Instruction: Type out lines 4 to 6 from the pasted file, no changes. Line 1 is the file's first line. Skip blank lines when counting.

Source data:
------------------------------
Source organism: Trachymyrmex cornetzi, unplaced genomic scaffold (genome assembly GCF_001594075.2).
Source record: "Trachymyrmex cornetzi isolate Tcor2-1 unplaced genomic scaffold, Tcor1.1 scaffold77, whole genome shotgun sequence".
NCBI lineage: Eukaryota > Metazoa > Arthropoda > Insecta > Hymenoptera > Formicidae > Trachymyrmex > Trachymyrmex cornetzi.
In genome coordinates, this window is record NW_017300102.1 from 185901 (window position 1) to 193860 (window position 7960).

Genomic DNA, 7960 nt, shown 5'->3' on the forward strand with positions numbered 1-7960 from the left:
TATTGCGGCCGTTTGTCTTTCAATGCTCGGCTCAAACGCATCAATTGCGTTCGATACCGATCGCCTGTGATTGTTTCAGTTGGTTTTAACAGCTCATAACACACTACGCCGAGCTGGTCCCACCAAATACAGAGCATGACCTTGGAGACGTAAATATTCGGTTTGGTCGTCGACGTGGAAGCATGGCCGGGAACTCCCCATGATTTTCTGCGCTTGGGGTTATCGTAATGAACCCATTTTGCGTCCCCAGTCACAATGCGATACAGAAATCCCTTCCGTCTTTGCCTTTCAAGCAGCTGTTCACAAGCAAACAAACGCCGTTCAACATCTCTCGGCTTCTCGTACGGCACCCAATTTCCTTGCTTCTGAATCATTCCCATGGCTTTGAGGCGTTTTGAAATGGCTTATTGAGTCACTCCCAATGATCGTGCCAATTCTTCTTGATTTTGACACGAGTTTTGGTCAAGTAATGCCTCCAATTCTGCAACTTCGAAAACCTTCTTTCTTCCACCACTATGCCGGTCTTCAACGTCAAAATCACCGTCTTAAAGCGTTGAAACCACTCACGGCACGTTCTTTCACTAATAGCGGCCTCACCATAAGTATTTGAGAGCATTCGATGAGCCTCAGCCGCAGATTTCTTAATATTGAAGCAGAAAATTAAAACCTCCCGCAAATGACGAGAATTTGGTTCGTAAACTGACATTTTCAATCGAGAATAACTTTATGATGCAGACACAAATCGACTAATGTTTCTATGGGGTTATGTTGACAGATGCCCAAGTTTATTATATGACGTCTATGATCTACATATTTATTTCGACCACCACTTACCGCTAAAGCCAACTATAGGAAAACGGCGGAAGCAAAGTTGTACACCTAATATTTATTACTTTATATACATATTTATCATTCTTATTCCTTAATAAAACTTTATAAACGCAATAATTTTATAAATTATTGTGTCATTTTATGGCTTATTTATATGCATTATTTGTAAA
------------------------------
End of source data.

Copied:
In genome coordinates, this window is record NW_017300102.1 from 185901 (window position 1) to 193860 (window position 7960).

Genomic DNA, 7960 nt, shown 5'->3' on the forward strand with positions numbered 1-7960 from the left:
TATTGCGGCCGTTTGTCTTTCAATGCTCGGCTCAAACGCATCAATTGCGTTCGATACCGATCGCCTGTGATTGTTTCAGTTGGTTTTAACAGCTCATAACACACTACGCCGAGCTGGTCCCACCAAATACAGAGCATGACCTTGGAGACGTAAATATTCGGTTTGGTCGTCGACGTGGAAGCATGGCCGGGAACTCCCCATGATTTTCTGCGCTTGGGGTTATCGTAATGAACCCATTTTGCGTCCCCAGTCACAATGCGATACAGAAATCCCTTCCGTCTTTGCCTTTCAAGCAGCTGTTCACAAGCAAACAAACGCCGTTCAACATCTCTCGGCTTCTCGTACGGCACCCAATTTCCTTGCTTCTGAATCATTCCCATGGCTTTGAGGCGTTTTGAAATGGCTTATTGAGTCACTCCCAATGATCGTGCCAATTCTTCTTGATTTTGACACGAGTTTTGGTCAAGTAATGCCTCCAATTCTGCAACTTCGAAAACCTTCTTTCTTCCACCACTATGCCGGTCTTCAACGTCAAAATCACCGTCTTAAAGCGTTGAAACCACTCACGGCACGTTCTTTCACTAATAGCGGCCTCACCATAAGTATTTGAGAGCATTCGATGAGCCTCAGCCGCAGATTTCTTAATATTGAAGCAGAAAATTAAAACCTCCCGCAAATGACGAGAATTTGGTTCGTAAACTGACATTTTCAATCGAGAATAACTTTATGATGCAGACACAAATCGACTAATGTTTCTATGGGGTTATGTTGACAGATGCCCAAGTTTATTATATGACGTCTATGATCTACATATTTATTTCGACCACCACTTACCGCTAAAGCCAACTATAGGAAAACGGCGGAAGCAAAGTTGTACACCTAATATTTATTACTTTATATACATATTTATCATTCTTATTCCTTAATAAAACTTTATAAACGCAATAATTTTATAAATTATTGTGTCATTTTATGGCTTATTTATATGCATTATTTGTAAA